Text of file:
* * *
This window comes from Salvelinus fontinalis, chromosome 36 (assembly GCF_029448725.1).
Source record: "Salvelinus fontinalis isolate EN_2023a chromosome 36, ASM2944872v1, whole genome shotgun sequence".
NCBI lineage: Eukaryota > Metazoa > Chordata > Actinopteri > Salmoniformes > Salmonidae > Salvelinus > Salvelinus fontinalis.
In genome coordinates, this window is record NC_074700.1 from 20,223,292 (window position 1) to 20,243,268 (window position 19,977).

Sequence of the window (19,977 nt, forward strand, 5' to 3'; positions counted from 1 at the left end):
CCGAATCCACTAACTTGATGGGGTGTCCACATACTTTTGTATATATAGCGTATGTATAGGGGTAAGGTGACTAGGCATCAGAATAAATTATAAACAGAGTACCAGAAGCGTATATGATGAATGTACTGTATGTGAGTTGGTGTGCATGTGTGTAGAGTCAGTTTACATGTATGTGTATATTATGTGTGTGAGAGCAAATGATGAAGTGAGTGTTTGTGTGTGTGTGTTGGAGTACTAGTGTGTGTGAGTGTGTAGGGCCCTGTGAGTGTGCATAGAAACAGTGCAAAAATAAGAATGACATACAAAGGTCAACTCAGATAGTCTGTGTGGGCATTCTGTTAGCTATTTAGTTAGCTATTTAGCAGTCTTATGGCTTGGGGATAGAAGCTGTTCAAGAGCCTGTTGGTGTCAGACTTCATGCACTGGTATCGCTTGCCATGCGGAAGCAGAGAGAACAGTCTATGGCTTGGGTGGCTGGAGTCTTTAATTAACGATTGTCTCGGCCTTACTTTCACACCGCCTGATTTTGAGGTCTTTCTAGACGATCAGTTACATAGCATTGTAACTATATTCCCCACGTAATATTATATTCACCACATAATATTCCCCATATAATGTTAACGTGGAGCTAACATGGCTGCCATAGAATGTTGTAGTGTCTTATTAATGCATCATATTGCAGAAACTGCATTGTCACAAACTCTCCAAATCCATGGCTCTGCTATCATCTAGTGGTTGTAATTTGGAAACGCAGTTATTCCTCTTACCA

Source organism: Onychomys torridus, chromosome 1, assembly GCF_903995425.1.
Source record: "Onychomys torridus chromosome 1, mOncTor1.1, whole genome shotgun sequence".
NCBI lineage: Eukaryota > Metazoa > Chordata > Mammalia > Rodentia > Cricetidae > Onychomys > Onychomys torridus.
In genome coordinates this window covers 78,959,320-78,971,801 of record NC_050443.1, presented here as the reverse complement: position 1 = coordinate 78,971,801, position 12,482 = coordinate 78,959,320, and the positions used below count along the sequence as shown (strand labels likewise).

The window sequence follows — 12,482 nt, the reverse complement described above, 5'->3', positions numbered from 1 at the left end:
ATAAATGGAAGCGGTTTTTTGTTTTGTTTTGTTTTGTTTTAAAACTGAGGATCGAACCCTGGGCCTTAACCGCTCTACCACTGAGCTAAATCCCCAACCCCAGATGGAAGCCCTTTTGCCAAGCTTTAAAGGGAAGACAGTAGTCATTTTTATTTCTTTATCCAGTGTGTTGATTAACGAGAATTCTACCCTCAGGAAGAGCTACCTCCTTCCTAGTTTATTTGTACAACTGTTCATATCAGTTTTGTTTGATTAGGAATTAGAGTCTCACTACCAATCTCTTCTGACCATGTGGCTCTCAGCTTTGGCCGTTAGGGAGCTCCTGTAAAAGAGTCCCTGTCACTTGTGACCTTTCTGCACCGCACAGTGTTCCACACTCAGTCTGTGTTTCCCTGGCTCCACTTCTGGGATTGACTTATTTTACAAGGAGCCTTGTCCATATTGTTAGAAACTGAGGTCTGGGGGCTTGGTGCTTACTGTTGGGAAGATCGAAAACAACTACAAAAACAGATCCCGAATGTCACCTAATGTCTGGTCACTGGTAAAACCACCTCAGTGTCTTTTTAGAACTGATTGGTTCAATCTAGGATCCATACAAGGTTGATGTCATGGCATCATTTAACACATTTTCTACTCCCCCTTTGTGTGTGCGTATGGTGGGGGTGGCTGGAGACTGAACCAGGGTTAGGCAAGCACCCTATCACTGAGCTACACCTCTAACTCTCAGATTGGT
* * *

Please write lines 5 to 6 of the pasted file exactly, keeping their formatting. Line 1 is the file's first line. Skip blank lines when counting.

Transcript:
Sequence of the window (19,977 nt, forward strand, 5' to 3'; positions counted from 1 at the left end):
CCGAATCCACTAACTTGATGGGGTGTCCACATACTTTTGTATATATAGCGTATGTATAGGGGTAAGGTGACTAGGCATCAGAATAAATTATAAACAGAGTACCAGAAGCGTATATGATGAATGTACTGTATGTGAGTTGGTGTGCATGTGTGTAGAGTCAGTTTACATGTATGTGTATATTATGTGTGTGAGAGCAAATGATGAAGTGAGTGTTTGTGTGTGTGTGTTGGAGTACTAGTGTGTGTGAGTGTGTAGGGCCCTGTGAGTGTGCATAGAAACAGTGCAAAAATAAGAATGACATACAAAGGTCAACTCAGATAGTCTGTGTGGGCATTCTGTTAGCTATTTAGTTAGCTATTTAGCAGTCTTATGGCTTGGGGATAGAAGCTGTTCAAGAGCCTGTTGGTGTCAGACTTCATGCACTGGTATCGCTTGCCATGCGGAAGCAGAGAGAACAGTCTATGGCTTGGGTGGCTGGAGTCTTTAATTAACGATTGTCTCGGCCTTACTTTCACACCGCCTGATTTTGAGGTCTTTCTAGACGATCAGTTACATAGCATTGTAACTATATTCCCCACGTAATATTATATTCACCACATAATATTCCCCATATAATGTTAACGTGGAGCTAACATGGCTGCCATAGAATGTTGTAGTGTCTTATTAATGCATCATATTGCAGAAACTGCATTGTCACAAACTCTCCAAATCCATGGCTCTGCTATCATCTAGTGGTTGTAATTTGGAAACGCAGTTATTCCTCTTACCA